Super Powers for the Rest of Us

[‘Super Powers,’ by Mark Stivers. Click to view the full set of six.]

Given a choice, I think the caption below my portrait — in ten words or less — would say something like writes brilliant stories one hour at a time*. (My Kryptonite: the Internet.)



* Edit to add: Just to make it plain — this is not a super power I have. (The operative words above: given a choice.) God, no. It’s a super power I’d love to have — a super power I’d have if I were my ideal superhero.

Edit to add, 2: Now that I’ve read all these other great ideas, I think maybe the super power I already have is something like: can spot important trends with 20/20 hindsight.

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  1. My kryptonite? Oh man.

    Let’s see. Red Kryptonite is the ‘Net, for sure. Green is food. Black might be TV.

    Lots of Kryptonite ’round here. Thank goodness I’m not Superman.

  2. Darc: …and your super power???

    I didn’t even know Kryptonite came in three different colors. Hope this won’t jeopardize my membership in the Pop Culture Society.

  3. I always thought my superpower would be Looks Confused but Gets it most of the time. Is that a super power? Or just middle age??

  4. The superpower I would love to have is “Never forgets a face or a name.” Alas, so not true. Like you, my kryptonite would be the Internet.

  5. A favourite Peanuts cartoon had Snoopy reclining, as so often, along the ridge of his kennel roof. Suddenly he sits bolt upright, anxious, alert: he erects one of his big floppy ears, angles it into the wind. And he says to himself, “Sometimes I wish I didn’t have this terrible power! Somewhere, I’m not sure where, but somewhere, I can hear a pack of chocolate chip cookies being opened.”

    I suppose mine might be: Everybody’s Second Best Friend

  6. I suppose another might be:

    Knows – or foresees – the punchline of every joke he is told; but tactfully conceals this, and feigns appropriate surprise and amusement.

  7. Sometimes these ‘talents’ are more of a curse – like The Man With X-Ray Eyes.

  8. Did you by any chance listen to this?

    I like the scene in Stranger than Fiction when Harold Crick talk about a super power with his friend at the dinner table. He tried to tell him his super power is that he is good at math. ha!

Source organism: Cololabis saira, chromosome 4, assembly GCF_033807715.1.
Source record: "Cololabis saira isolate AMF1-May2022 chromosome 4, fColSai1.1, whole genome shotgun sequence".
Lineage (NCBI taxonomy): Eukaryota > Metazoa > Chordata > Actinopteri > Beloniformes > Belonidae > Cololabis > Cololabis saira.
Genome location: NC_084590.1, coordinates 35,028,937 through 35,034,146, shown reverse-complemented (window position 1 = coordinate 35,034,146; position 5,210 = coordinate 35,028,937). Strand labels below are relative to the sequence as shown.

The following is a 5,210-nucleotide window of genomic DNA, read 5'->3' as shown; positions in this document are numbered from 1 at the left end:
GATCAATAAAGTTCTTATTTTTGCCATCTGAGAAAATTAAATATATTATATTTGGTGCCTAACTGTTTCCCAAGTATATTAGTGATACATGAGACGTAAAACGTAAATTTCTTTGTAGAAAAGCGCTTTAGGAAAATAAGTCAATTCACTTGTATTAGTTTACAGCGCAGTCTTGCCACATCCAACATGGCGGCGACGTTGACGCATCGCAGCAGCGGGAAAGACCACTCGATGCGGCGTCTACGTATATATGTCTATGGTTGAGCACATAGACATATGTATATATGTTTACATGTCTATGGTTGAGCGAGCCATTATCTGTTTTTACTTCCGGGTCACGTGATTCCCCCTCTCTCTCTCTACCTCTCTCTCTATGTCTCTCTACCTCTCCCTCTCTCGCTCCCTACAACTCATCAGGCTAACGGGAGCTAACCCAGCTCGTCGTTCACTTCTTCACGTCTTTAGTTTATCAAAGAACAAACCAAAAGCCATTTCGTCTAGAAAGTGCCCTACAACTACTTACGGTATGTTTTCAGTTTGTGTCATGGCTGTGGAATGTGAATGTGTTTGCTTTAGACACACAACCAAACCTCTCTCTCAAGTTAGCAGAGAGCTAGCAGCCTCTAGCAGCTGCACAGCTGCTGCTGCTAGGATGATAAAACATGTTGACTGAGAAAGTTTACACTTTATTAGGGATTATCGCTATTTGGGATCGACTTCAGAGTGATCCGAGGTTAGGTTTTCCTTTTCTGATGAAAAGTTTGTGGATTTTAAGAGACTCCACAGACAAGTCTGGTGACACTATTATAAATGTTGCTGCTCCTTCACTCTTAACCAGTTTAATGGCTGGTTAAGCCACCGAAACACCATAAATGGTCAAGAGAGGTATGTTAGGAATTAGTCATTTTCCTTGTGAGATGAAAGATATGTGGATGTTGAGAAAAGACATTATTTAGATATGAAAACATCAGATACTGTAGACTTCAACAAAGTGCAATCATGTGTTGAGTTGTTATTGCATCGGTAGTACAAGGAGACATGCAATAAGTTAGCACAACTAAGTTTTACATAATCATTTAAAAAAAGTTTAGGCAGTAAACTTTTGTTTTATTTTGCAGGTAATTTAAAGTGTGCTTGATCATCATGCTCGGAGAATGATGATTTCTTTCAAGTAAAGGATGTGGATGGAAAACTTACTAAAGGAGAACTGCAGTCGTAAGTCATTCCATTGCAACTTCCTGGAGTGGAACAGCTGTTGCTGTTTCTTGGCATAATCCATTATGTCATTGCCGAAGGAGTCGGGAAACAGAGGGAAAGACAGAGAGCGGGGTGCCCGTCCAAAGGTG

My super power? I’m not sure but it would have to be fueled by coffee.

  9. [In the actual spirit of the cartoon, and all these comments, I’ve suggested a real super power I’ve already got, in the “Edit to add, 2” note, above.]

    cynth: You may think you’re confused, but that you made it to middle age in the first place demonstrates some basic clear-headedness!

    Tessa: The worst moments for me are at work, when I pass someone in the hall whose name I definitely know — but when I say something like “‘Morning, [Name]” my mouth starts to form the name of someone else… someone else whose name sounds nothing at all like [Name]. This almost impossible to recover from gracefully: you can’t stretch your mouth and slur the syllables enough to convert (say) Bill into Harry. It’s like compounding the brain fart with mealy-mouthedness.

    Froog: Once one gets going on the “assuming I already do something excellently, even if it’s something mundane/impractical, that’s all I need to claim it as a super power” train, it’s kind of difficult to pull into a station and stop, eh?

    Haven’t seen that Ray Milland flick in years. The ending completely unhinged me when I saw it. (Or, uh, when I didn’t see it, if you follow.)

    marta: No, I wasn’t familiar with that episode of This American Life.

    (And let me say, that you were able to make a connection with a radio program which aired 9-1/2 years ago makes me think: I have no idea how this person’s mind is organized. Right there’s a super power for you.)

    That’s a great movie. You mentioning that scene reminds me of a stray Seinfeld moment, with Jerry and George at a table in the diner:

    JERRY: I think Superman probably has a very good sense of humor.
    GEORGE: I never heard him say anything really funny.
    JERRY: But it’s common sense. He’s got super strength, super speed… I’m sure he’s got super humor.
    GEORGE: You would think that, but either you’re born with a sense of humor, or you’re not. It’s not going to change even if you go from the red sun of Krypton all the way to the yellow sun of the Earth.
    JERRY: Why? Why would that one area of his mind not be affected by the yellow sun of Earth?
    GEORGE: I don’t know but he ain’t funny.

  10. @John – hahaha. No. That episode aired again this last weekend, otherwise I might not have recalled it. I might have. You never know with me. But I would’ve thought I heard it last year instead.

    I agree with George, too.

    Oh, there is that other episode of This American Life where Jonathan Goldstein tells the story of trying to date Lois Lane after she breaks up with Superman.

    I love Jonathan Goldstein!

  11. marta: I’m both relieved and a little let down that your memory isn’t as prodigious as I’d imagined!

    That Jonathan Goldstein piece reminds me a little of something which might have been written by David Sedaris.

  12. I still say I want my superpower to be invisibility, because I love to people-watch, yet I know staring is rude.

    Especially modern teens. Lordy, if I ever find myself in a mall, I love to listen to them.

  13. Jules: You know what I’ve found to be almost as good as invisibility?* Wearing a pair of sophisticated and visible hearing aids. People — including teens — immediately assume you can’t hear anything at all. (If they can’t see the aids, otoh, you’re just another “normal” person around whom they need to be circumspect.)

    *Er, not that I have any experience with invisibility. At least, none that I’d ever admit to. :)

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